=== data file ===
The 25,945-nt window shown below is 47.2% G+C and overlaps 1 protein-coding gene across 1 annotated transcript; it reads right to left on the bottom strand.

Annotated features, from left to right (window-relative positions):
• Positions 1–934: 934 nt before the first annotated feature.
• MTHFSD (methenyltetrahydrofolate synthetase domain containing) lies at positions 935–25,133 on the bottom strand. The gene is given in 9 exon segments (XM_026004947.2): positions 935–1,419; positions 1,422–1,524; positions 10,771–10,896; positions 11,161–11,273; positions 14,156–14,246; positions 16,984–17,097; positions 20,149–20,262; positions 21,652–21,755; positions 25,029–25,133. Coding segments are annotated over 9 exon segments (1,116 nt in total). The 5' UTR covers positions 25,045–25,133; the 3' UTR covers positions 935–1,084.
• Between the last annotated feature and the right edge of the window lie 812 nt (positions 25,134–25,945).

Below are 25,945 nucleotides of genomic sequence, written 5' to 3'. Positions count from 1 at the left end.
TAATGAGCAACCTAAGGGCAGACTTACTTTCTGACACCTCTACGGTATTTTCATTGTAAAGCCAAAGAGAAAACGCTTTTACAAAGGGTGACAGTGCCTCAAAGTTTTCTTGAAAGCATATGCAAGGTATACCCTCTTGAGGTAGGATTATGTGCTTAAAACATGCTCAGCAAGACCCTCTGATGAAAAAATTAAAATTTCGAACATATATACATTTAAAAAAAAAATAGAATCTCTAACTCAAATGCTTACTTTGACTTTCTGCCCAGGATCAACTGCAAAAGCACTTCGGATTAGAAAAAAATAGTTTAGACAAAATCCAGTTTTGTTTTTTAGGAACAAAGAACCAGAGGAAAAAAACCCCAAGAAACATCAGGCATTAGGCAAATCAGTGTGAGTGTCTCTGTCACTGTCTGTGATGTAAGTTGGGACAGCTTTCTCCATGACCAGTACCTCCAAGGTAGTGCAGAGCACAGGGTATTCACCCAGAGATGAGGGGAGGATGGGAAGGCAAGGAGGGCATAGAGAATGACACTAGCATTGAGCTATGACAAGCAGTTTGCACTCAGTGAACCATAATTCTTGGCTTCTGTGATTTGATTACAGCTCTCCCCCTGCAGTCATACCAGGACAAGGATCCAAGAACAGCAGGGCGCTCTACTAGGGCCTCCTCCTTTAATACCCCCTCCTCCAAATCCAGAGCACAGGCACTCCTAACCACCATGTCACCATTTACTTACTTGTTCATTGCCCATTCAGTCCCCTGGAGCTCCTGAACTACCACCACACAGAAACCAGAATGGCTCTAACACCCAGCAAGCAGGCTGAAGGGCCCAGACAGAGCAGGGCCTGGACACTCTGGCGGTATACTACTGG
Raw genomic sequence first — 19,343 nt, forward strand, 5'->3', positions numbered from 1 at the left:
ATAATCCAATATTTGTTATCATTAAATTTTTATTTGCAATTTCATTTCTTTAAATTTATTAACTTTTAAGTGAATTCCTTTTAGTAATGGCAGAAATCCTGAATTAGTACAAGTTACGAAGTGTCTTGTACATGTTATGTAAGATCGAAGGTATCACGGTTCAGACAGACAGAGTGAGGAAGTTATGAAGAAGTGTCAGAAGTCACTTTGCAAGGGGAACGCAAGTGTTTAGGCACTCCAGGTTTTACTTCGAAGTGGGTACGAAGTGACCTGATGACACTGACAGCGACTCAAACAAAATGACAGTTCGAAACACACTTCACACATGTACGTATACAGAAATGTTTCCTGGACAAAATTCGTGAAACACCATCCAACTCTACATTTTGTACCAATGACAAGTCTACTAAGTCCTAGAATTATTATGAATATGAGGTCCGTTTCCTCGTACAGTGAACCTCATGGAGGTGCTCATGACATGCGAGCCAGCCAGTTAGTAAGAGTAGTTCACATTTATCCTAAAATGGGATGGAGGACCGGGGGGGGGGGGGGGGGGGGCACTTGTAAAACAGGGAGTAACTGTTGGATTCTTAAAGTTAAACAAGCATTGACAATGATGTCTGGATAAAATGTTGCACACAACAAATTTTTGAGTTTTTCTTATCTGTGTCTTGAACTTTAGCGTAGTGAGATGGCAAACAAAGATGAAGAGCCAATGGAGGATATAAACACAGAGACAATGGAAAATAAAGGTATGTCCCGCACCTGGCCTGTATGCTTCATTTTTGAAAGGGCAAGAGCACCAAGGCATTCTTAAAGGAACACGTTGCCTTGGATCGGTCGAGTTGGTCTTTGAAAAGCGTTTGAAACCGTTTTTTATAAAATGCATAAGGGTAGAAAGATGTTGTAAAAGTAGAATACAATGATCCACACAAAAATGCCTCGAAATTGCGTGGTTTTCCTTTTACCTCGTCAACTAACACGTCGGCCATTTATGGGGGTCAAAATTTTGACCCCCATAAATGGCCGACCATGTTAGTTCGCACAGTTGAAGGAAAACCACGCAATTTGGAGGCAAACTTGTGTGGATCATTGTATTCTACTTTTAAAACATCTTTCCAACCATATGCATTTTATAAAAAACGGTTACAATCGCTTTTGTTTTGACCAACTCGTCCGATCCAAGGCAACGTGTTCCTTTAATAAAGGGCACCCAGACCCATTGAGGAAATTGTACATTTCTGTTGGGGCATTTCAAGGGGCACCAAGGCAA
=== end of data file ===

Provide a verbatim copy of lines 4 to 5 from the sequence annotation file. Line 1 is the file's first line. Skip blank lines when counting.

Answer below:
• MTHFSD (methenyltetrahydrofolate synthetase domain containing) lies at positions 935–25,133 on the bottom strand. The gene is given in 9 exon segments (XM_026004947.2): positions 935–1,419; positions 1,422–1,524; positions 10,771–10,896; positions 11,161–11,273; positions 14,156–14,246; positions 16,984–17,097; positions 20,149–20,262; positions 21,652–21,755; positions 25,029–25,133. Coding segments are annotated over 9 exon segments (1,116 nt in total). The 5' UTR covers positions 25,045–25,133; the 3' UTR covers positions 935–1,084.
• Between the last annotated feature and the right edge of the window lie 812 nt (positions 25,134–25,945).